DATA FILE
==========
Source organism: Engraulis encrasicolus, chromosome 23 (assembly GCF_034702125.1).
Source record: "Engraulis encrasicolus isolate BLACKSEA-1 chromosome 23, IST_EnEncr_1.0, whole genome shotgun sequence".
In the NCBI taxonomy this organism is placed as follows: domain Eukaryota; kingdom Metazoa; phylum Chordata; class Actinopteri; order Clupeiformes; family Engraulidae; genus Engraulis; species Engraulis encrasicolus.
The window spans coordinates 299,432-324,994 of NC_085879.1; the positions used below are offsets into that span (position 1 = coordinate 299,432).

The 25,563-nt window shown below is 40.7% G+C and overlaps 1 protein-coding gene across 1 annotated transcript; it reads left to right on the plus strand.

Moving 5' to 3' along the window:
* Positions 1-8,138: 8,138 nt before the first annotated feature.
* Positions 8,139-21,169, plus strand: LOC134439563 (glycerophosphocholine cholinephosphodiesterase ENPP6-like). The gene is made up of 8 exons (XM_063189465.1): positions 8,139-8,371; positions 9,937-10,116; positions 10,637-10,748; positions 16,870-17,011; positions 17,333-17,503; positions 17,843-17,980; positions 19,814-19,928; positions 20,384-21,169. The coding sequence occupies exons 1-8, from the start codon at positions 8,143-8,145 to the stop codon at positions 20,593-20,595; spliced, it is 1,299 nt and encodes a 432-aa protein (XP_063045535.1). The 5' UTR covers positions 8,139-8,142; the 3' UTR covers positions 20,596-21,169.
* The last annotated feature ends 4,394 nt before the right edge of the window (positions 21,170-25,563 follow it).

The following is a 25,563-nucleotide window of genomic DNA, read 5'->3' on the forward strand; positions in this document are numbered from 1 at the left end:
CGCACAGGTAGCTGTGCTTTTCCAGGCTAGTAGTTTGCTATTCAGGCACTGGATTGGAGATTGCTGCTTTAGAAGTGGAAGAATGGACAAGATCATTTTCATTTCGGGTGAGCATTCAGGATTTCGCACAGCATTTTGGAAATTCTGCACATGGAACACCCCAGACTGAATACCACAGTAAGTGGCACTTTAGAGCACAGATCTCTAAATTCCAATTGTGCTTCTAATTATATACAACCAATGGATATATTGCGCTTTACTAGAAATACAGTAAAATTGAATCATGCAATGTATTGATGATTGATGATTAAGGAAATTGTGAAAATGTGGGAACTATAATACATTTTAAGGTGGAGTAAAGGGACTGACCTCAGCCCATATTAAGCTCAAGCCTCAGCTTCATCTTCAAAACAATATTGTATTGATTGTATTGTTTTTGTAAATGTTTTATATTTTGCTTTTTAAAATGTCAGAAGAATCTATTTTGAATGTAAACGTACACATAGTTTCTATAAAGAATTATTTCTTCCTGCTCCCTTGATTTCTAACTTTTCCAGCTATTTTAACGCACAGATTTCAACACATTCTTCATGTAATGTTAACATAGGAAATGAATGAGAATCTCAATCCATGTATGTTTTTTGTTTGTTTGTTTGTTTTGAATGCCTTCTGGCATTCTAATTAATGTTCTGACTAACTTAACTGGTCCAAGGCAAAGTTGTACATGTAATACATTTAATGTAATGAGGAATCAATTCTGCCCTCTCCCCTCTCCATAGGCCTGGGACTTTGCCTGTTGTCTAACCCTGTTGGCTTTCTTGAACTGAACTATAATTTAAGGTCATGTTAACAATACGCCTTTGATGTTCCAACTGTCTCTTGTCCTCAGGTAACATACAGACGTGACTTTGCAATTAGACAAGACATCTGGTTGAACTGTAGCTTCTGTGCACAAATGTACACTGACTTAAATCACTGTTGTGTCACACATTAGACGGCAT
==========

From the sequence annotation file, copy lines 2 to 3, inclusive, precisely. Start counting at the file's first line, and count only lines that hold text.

Source record: "Engraulis encrasicolus isolate BLACKSEA-1 chromosome 23, IST_EnEncr_1.0, whole genome shotgun sequence".
In the NCBI taxonomy this organism is placed as follows: domain Eukaryota; kingdom Metazoa; phylum Chordata; class Actinopteri; order Clupeiformes; family Engraulidae; genus Engraulis; species Engraulis encrasicolus.